So, a few years back, I consulted at NASA doing some work on a really cool system for storing and retrieving documentation on systems in flight. Basically, it was a very customized Bugzilla that winds up saving the American taxpayer millions of dollars every year. There’s a post I wrote at the time about how to print to PDF from Perl that is still the single most popular blog post I’ve ever written. It still gets traffic, and that tells me that the library is still terrible at telling you how to use it. Anyway, that’s not what I want to talk about today. Today, I’m advertising another application that arose from the same gig: a dummy SMTP/POP3 server.
Today I received the April newsletter from JetBrains, wherein they provide links to a bunch of Java news. Most of it is stuff that isn’t immediately interesting to me, but this time there was a swell one-two punch. One, Java 10 is out and Java 11 has been announced (what? 9 just came out, like, a few days ago, right?). Two, JavaFX is gonna be deprecated and won’t even ship with Java 11, so if you want to build a GUI app with Java you’d better dig out all your old broken-ass Swing/AWT tools and get happy about that.
Hey, JetBrains? Would it be too much to ask you to build a nice Maven packaging plugin for your interface builder stuff, and while you’re at it, can you update your UI builder plugin so it works, again? Sheesh.
Today I learned a couple of things that they don’t tell you in the official documentation or on Stack Overflow. If you want to display some information in a table and that information updates and you want to display those updates, then you have to hook things up the hard way, and not the way everyone tells you to do it.
Several days and a lot of testing later, I think I have the answer: don’t try to build a play-by-email service in Google AppEngine. The limitations imposed by the environment make it a bad place to do a lot of email traffic that requires anything other than text/plain or text/html. Because Google has defined javax.mail.Transport to use the AppEngine mail service, you can’t choose to connect to a different SMTP host; if you specify an external SMTP server (such as SendGrid or Pobox) in the Session, Google’s Transport implementation ignores it and still uses the AppEngine mail service. When you try to use a web API to send your message through SendGrid, that screws up the MIME headers and your message won’t validate (if it’s even readable) at the receiver’s end.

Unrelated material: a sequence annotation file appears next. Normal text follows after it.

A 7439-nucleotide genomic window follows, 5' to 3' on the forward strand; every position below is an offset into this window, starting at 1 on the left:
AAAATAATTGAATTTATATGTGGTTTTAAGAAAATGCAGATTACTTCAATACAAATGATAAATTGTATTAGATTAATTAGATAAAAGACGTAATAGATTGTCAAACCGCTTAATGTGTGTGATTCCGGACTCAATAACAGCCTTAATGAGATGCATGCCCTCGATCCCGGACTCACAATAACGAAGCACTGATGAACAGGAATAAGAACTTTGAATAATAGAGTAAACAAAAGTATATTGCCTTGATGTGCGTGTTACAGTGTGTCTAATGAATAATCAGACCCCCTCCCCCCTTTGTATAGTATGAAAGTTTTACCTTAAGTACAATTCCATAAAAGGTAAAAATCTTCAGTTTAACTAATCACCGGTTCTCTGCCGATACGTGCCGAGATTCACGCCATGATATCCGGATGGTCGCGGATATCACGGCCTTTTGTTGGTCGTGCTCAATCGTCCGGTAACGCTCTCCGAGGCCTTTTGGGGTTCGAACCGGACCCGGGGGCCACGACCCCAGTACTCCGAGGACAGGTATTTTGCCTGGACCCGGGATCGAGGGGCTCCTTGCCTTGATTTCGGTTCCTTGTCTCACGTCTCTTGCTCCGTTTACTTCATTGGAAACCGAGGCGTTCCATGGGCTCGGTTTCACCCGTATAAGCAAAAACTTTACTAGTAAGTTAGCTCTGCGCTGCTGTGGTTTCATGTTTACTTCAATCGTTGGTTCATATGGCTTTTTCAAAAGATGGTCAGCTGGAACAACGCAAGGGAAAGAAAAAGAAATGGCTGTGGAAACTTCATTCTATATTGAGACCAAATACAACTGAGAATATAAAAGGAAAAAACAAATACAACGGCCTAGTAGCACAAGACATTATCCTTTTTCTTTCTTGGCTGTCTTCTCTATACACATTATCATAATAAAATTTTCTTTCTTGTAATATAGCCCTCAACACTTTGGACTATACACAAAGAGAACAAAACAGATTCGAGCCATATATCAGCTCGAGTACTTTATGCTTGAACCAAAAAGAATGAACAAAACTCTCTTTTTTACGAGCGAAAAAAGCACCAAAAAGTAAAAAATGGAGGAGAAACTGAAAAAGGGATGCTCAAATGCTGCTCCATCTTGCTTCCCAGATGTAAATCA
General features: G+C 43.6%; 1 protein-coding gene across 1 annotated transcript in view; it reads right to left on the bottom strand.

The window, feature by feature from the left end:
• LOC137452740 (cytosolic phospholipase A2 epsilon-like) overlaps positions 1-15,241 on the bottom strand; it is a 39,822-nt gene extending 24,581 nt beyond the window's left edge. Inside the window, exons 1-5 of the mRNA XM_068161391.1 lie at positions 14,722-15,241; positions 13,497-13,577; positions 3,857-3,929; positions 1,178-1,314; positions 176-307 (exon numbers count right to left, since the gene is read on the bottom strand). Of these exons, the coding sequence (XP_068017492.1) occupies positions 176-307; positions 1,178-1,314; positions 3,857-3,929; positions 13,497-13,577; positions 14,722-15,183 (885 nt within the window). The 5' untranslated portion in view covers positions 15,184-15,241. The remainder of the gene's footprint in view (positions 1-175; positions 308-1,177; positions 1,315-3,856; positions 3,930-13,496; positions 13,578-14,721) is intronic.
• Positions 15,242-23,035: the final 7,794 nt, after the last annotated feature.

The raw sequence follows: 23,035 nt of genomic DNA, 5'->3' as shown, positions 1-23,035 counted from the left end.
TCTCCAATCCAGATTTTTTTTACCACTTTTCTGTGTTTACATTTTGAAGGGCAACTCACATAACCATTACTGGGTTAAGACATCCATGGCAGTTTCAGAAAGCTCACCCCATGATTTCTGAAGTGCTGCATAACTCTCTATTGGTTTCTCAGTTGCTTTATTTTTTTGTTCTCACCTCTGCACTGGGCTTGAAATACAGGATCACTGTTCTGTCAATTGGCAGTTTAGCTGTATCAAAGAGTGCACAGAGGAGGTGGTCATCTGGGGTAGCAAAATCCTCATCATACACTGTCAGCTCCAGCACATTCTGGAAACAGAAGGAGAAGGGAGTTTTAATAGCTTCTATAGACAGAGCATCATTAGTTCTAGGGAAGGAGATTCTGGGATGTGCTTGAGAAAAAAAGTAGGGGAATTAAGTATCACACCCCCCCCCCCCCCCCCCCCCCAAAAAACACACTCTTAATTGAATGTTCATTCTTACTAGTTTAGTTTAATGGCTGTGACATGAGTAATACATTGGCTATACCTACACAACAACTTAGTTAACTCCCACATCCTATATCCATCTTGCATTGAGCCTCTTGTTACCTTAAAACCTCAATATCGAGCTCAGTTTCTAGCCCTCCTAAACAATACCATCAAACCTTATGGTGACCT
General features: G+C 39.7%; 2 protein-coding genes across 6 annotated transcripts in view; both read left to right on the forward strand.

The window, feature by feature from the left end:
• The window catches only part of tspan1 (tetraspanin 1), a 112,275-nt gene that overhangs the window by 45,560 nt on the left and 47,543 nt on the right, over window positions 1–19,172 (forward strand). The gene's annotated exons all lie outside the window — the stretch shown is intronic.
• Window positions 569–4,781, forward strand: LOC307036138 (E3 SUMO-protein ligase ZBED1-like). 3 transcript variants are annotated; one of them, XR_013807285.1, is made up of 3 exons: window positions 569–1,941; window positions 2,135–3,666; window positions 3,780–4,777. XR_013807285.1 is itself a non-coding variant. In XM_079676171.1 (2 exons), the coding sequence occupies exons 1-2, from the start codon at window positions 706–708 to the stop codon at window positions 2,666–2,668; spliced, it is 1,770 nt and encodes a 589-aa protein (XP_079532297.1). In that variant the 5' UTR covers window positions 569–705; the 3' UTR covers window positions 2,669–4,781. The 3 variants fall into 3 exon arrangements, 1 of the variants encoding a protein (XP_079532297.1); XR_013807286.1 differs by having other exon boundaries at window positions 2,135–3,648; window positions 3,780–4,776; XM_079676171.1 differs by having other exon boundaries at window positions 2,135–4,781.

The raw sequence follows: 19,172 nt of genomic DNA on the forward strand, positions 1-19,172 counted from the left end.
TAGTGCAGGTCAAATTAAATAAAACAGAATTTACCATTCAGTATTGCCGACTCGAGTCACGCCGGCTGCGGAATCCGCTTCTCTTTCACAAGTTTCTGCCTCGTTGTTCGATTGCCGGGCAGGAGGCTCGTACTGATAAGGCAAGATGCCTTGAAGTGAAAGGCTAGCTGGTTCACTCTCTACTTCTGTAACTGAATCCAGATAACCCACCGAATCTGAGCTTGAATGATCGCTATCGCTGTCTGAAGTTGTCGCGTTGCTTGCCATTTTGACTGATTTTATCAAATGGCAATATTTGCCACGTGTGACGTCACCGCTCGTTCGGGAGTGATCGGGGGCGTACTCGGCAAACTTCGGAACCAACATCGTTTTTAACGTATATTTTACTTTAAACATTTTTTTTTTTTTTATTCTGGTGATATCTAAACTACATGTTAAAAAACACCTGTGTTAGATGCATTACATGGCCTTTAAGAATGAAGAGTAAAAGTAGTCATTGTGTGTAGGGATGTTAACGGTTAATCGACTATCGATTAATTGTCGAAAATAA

That said, I have finally figured out how to prepare and send a PGP signed MIME message such that it arrives and validates properly. Since nobody else has written that down on the web (that I could find), I’ll detail the recipe here.
I’ve been working on adding play-by-email support to my turn-based game server. The first problem I hit was that the PGP signatures on the server’s messages were invalid when I checked them on my email client. This led to lots of debugging and unit tests in my crypto utility. That’s not really wasted effort, but it also wasn’t the problem.
It turns out that even though the RFC limit on line length is 1000 characters and there are well-known implementation limits that are only slightly lower, there exists somewhere in the chain from Google AppEngine to Apple Mail some chunk of code that inserts newlines into lines that are much shorter. I didn’t do exhaustive testing, but it seems to happen before 80. The perfectly valid signatures were being rendered invalid because somebody was altering the message after the server signed it and handed it off to the transport agent.
The solution I chose was to use WordUtils from commons-text and to wrap the message at 70 characters before signing. This seems to work. It’s just kind of dumb that it’s necessary, but it’s a good reminder that the thing in your inbox may not actually be the thing sent to you by whomever, and that PGP signing your messages is a good idea even if you don’t encrypt them.
I’ve started developing a text-only client for Twitter. The impulse came from getting fed up with all the auto-playing promoted tweets that were clogging my timeline. I looked around and found a library to handle all the Twitter API calls and started coding. The example code was all a bit bare-bones, but mostly it was straightforward. The one thing so far that I think could use a bit more explanation is the login process, and that’s the point of this post. Continue reading
I have been having fun, recently, programming a couple of services that run in Google’s App Engine. One thing they do is maintain some data in that cloud’s version of a database, so one of the important aspects of the services is controlling just who, exactly, is allowed to see or modify the data. I’ve actually got a solution in place that means it all works just fine for me.